Dr. Gottlieb has called into question the FDA’s authority to police opioids, despite the fact that these prescription drugs are often sold on the black market. He has supported allowing pharmaceutical companies to rush their drugs – including potentially addictive opioid painkillers – onto the market before properly safety protocols are complete. And he’s defended industry’s efforts to market new drugs and devices with minimal safety oversight, prioritizing industry special interests and profit potential over patient safety.

Brown also expressed concern over Gottlieb’s ability to stand up to big tobacco, particularly when it comes to newer products, like e-cigarettes, which are particularly appealing to kids.

Secretary Zinke Announces $32.6 Million in Historic Preservation Grants to States and Tribes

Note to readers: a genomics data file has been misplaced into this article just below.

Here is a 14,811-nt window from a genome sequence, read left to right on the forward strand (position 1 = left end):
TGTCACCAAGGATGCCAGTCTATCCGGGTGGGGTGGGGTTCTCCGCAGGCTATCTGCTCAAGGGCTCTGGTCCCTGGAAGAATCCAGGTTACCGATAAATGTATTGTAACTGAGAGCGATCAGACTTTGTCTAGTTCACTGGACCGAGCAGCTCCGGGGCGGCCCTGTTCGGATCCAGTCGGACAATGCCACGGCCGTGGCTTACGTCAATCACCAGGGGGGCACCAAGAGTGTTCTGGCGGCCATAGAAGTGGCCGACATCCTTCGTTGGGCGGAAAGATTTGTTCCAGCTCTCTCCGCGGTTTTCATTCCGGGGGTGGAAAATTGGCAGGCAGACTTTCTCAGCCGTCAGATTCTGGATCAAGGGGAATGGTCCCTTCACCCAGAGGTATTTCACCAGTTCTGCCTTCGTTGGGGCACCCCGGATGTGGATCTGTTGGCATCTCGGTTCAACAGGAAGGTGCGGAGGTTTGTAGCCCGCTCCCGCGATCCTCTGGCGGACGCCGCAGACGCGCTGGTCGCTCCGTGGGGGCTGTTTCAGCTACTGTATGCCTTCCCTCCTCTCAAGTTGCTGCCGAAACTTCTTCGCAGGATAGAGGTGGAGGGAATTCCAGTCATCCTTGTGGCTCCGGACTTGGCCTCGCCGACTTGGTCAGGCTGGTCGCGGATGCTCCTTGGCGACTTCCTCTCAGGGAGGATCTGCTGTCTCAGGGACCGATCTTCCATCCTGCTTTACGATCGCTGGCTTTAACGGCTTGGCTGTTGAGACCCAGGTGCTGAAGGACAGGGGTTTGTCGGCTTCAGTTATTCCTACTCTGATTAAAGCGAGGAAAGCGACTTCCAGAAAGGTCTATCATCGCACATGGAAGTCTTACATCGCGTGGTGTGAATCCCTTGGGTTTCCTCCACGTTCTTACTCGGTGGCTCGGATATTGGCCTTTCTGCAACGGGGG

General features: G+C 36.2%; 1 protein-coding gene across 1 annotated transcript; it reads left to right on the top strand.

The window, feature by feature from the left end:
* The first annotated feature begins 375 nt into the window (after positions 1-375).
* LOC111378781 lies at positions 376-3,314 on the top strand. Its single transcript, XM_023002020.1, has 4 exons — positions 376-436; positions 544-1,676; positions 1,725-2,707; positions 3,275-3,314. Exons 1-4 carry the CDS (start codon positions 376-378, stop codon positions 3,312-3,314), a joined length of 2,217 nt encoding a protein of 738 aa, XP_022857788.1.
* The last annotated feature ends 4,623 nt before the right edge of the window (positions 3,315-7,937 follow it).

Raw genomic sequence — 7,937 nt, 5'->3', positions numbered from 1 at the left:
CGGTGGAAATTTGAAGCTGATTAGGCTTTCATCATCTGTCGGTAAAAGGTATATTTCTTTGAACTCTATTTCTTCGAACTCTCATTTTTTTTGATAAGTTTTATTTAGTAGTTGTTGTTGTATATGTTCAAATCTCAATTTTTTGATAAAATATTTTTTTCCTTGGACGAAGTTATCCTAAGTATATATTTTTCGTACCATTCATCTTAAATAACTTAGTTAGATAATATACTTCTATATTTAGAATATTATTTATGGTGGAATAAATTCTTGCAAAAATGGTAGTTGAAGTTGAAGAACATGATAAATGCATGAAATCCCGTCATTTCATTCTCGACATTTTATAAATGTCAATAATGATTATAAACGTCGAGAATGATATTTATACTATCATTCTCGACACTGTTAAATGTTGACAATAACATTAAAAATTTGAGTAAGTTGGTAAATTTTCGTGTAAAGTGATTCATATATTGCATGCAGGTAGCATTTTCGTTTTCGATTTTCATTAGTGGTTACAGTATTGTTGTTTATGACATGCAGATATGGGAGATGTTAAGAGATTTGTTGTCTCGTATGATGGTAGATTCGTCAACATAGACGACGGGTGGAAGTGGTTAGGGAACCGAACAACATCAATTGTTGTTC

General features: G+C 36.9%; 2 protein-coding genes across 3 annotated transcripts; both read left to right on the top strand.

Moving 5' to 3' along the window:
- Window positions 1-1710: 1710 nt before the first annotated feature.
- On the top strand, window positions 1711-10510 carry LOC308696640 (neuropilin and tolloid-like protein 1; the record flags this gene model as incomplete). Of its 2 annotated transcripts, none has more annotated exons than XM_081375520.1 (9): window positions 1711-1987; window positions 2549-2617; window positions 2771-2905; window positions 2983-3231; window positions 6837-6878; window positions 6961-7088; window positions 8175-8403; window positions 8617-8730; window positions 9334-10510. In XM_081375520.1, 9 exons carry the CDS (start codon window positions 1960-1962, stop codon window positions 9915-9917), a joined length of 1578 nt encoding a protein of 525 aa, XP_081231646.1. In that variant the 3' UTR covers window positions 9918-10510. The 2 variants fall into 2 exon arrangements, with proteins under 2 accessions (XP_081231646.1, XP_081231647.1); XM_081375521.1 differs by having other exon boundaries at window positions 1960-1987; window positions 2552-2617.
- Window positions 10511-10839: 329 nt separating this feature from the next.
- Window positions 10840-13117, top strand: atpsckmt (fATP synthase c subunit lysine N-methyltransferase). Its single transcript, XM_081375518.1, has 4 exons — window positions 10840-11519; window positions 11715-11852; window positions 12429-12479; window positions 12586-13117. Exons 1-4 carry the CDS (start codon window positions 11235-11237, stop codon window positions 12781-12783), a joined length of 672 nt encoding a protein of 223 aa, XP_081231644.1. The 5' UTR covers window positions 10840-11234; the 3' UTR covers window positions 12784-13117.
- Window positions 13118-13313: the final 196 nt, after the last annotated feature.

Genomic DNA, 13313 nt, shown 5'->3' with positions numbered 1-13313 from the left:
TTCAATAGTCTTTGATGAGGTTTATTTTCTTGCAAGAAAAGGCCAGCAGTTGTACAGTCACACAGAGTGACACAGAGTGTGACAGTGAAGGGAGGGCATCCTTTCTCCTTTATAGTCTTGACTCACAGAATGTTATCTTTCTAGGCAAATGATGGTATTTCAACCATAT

Offshore Drilling Funds Directed to Help Protect U.S. and Tribal Historic Places, Culture and Traditions

WASHINGTON — U.S. Secretary of the Interior Ryan Zinke with the National Park Service today announced the awarding of $26.9 million in historic preservation grants to every U.S. state, the District of Columbia, the U.S. territories, and partnering nations, in addition to $5.7 million in grants to more than 160 tribes for cultural and heritage preservation projects on their tribal lands.

“Fees collected from drilling on the Outer Continental Shelf help fund important conservation tools like these grants,” Secretary Zinke said. “The Department of the Interior and the National Park Service are committed to preserving U.S. and tribal history and heritage. Through valuable partnerships we are able to assist communities and tribes in ensuring the diverse historic places, culture and traditions that make our country unique are protected for future generations.”